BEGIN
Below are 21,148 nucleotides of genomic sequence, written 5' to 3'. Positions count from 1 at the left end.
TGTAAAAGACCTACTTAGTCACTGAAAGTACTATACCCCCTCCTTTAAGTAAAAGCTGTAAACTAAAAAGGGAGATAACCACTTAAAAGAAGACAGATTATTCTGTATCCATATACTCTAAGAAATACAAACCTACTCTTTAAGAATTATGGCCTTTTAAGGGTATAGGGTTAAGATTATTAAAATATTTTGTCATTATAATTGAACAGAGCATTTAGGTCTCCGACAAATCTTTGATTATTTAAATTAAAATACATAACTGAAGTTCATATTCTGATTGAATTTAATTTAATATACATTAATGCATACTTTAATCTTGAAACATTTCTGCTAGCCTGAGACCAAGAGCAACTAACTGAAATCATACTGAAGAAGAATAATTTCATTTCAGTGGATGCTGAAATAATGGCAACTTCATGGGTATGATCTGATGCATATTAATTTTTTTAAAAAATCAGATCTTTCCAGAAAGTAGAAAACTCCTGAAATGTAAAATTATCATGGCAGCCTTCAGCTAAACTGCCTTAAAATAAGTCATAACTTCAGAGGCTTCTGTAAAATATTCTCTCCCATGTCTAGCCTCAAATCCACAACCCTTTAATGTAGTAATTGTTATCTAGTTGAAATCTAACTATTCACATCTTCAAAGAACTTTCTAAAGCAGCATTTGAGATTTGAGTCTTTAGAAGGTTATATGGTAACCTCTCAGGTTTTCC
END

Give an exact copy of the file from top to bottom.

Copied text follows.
Below are 21,148 nucleotides of genomic sequence, written 5' to 3'. Positions count from 1 at the left end.
TGTAAAAGACCTACTTAGTCACTGAAAGTACTATACCCCCTCCTTTAAGTAAAAGCTGTAAACTAAAAAGGGAGATAACCACTTAAAAGAAGACAGATTATTCTGTATCCATATACTCTAAGAAATACAAACCTACTCTTTAAGAATTATGGCCTTTTAAGGGTATAGGGTTAAGATTATTAAAATATTTTGTCATTATAATTGAACAGAGCATTTAGGTCTCCGACAAATCTTTGATTATTTAAATTAAAATACATAACTGAAGTTCATATTCTGATTGAATTTAATTTAATATACATTAATGCATACTTTAATCTTGAAACATTTCTGCTAGCCTGAGACCAAGAGCAACTAACTGAAATCATACTGAAGAAGAATAATTTCATTTCAGTGGATGCTGAAATAATGGCAACTTCATGGGTATGATCTGATGCATATTAATTTTTTTAAAAAATCAGATCTTTCCAGAAAGTAGAAAACTCCTGAAATGTAAAATTATCATGGCAGCCTTCAGCTAAACTGCCTTAAAATAAGTCATAACTTCAGAGGCTTCTGTAAAATATTCTCTCCCATGTCTAGCCTCAAATCCACAACCCTTTAATGTAGTAATTGTTATCTAGTTGAAATCTAACTATTCACATCTTCAAAGAACTTTCTAAAGCAGCATTTGAGATTTGAGTCTTTAGAAGGTTATATGGTAACCTCTCAGGTTTTCC